When a tennis player cramped, his opponents helped get him back on the court

WEST HAVEN — It was at it should be. Notre Dame-West Haven’s No. 1 singles player James Lorenzetti and Xavier standout Matt Fuffo were the last two players competing with their SCC boys’ tennis match tied at 3-3 on the University of New Haven courts Friday afternoon.

The duo had started play at 3:45. Now it was 7:45. Notre Dame coach Al “Skip” South thought he would have to turn the lights on. Players from both teams were watching.

“It was 5-4 and James was serving match point and hit a great approach shot,” South said. “Fuffo hit a lob, an easy put away. James hit the ball, then fell to the court screaming. I thought it might be a muscle or a tendon injury.”

The quad muscle in Lorenzetti’s right leg had locked up.

“I’ve never cramped like that before, ever,” said Lorenzetti, a junior who recovered to win 7-6 (4) 2-6, 6-4 and give 5-0 Notre Dame the victory. “At 5-4 we had like a 20-shot volley. I came up and he gave me an overhead. When I jumped up my legs locked in. I fell as I hit the ball. It made it over, barely, Matthew got to it. After that it was just pain.”

The pain was followed by sportsmanship.

“I saw him fall and my first thought was to get him bananas,” Fuffo said. “When I cramp up I know that I need the potassium,” Fuffo said. “I wasn’t thinking about the match. James is a good guy and a great competitor.”

Lorenzetti picks up the saga.

“Matt brought me a banana and told me to eat and it would help. My teammates were looking for anyway to help,” Lorenzetti said. “Matt and I have played each other a lot. It was extremely windy. We weren’t playing at our best. With the wind we were just having fun with it. It was curving the ball in weird ways. Matt told me he didn’t want to finish the match like this.”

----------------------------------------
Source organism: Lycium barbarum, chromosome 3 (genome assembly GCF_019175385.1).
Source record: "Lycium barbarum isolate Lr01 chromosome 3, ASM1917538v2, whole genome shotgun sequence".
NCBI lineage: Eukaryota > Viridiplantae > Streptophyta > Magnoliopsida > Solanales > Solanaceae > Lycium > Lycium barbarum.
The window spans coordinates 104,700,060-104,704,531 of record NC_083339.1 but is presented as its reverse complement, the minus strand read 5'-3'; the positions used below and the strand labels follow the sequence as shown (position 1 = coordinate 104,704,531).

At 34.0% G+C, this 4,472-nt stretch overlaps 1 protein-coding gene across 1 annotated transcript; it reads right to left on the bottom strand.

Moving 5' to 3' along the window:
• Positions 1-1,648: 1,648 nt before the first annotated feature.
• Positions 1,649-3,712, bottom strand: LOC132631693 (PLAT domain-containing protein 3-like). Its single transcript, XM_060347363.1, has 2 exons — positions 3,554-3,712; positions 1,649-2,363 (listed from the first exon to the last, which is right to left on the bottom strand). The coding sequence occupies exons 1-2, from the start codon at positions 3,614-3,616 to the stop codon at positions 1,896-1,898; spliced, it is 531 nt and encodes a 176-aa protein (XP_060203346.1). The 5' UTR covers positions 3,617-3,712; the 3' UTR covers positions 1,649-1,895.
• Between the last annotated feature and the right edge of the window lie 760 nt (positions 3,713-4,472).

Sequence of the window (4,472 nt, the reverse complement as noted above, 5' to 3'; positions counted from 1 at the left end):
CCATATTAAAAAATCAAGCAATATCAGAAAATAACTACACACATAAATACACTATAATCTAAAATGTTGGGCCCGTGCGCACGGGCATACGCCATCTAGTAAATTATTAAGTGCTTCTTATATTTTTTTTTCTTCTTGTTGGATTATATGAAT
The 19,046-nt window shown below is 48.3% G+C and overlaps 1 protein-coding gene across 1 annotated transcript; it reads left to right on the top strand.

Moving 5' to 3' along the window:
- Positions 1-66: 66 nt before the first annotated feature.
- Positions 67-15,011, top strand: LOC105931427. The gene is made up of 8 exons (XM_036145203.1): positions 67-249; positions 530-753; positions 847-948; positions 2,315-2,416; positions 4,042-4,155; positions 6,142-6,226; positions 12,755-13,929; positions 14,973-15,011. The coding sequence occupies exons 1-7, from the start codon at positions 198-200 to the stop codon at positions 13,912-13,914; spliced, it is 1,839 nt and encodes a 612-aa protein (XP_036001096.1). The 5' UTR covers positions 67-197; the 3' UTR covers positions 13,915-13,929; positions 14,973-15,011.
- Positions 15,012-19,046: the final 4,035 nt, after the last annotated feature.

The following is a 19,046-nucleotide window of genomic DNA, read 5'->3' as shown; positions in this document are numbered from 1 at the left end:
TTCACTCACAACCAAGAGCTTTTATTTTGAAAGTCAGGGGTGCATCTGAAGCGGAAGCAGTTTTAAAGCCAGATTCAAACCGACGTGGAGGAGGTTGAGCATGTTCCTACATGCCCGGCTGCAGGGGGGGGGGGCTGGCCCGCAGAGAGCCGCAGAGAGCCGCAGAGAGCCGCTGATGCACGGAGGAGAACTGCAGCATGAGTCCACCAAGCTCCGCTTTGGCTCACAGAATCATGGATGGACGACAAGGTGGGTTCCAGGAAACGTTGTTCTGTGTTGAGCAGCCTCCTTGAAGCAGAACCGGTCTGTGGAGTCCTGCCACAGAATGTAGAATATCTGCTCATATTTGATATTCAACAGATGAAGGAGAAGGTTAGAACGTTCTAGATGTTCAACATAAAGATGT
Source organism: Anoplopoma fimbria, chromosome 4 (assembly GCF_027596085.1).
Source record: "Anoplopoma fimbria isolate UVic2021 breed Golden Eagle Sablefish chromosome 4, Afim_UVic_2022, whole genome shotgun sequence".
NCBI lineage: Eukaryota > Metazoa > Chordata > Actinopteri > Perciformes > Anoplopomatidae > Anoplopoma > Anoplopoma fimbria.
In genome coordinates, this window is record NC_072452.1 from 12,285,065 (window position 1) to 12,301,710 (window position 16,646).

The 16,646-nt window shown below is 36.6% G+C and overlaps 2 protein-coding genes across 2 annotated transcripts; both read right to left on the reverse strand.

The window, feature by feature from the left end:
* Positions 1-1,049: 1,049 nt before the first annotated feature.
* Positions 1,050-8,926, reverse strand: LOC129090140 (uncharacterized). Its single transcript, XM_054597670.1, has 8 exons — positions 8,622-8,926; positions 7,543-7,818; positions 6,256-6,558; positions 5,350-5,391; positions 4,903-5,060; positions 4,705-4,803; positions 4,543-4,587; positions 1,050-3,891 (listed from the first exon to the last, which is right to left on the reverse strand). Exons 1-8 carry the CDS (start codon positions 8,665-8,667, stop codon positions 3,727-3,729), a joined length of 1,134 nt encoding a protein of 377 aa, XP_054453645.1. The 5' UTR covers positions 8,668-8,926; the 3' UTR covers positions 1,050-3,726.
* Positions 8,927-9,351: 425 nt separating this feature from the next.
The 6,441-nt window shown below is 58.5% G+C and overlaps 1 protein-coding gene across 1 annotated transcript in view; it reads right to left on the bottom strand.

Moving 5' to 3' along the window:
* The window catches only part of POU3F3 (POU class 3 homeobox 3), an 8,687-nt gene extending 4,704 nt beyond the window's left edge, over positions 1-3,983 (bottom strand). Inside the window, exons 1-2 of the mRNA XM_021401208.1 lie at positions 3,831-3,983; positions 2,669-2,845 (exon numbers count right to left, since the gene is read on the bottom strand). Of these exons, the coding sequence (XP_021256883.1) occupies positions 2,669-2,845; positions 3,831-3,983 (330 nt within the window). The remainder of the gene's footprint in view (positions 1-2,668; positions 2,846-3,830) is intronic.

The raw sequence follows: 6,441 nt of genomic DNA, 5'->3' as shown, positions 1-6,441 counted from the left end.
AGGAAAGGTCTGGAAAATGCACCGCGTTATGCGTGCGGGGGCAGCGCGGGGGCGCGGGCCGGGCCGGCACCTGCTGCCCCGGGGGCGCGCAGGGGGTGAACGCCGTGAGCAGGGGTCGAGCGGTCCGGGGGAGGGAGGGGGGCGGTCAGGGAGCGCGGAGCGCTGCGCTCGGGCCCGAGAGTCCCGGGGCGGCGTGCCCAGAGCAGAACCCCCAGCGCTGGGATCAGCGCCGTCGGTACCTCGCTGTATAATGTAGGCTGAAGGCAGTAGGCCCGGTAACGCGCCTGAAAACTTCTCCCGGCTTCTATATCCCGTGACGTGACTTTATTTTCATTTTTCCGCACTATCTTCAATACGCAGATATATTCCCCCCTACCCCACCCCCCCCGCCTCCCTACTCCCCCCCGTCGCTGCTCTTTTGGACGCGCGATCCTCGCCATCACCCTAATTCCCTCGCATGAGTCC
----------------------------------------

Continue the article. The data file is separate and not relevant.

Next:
Xavier coach Pete Lyons left the bleachers to help tend to Lorenzetti. He stretched out his leg. Ten minutes later, Lorenzetti told everyone he was good to go. The match continued. The score went to deuce for another 10 to 12 points. Lorenzetti’s other leg cramped up.

“My left leg was locking in the rest of the match,” Lorenzetti said. “Matthew can do anything well. If it (the cramps) wasn’t on my serve I would have had no chance of winning. My biggest serve that works for me is my kick serve. I used it to shorten the game.”

South thought Lorenzetti would have to forfeit the match.

“I thought it was over. A great match but I’m ready to call it,” South said. “It was a wicked cramp in his quad. That is the worst place. We sprayed him with bio freeze. James wins it on the 12th or 13th point. All the other matches were over. It was 4-2 when the entire team got there. These two were so strong from the baseline. They never missed. This is my 30th year, I’ve never seen anything like this.”

Fuffo had teammates picking him up.

“I was bummed when we were leaving the court,” he said. “It was the deciding match and I had let my team down. None of the guys thought that. They were cheering me up.”

Lyons said: “In the long run they were each a hero. James because he toughed through some pretty serious cramping and Matt because he recognized that sometimes there are more important things than tennis. It was a heroic moment on both their parts. I was proud to be a part of it.”

Lorenzetti learned an underlying lesson.

“I didn’t have a good lunch. I didn’t drink enough water. At the start of the second set, I was starting to feel dehydrated,” he said. “I kept going. In the third set my legs were beginning to cramp up, but not to the point I was going to stop.”

Fuffo was seeded sixth last season when as a junior he advanced to the CIAC Invitational semifinals before losing to No. 2 seed Prem Dave from Norwalk. Lorenzetti lost to Warde’s Petro Kuzmenok, who defeated Prem Dave to win the title.

“Petro is my good friend,” Lorenzetti said. “We’ve known each other since fifth grade (Stamford). I moved to Milford, and he moved to Fairfield right before high school.

“My parents said that I told them I never wanted to go to an all-boys school, a place where I would have to wear a uniform. They asked me to try it. It was the best decision. We have a brotherhood here.”

william.bloxsom@hearstmediact.com; @blox354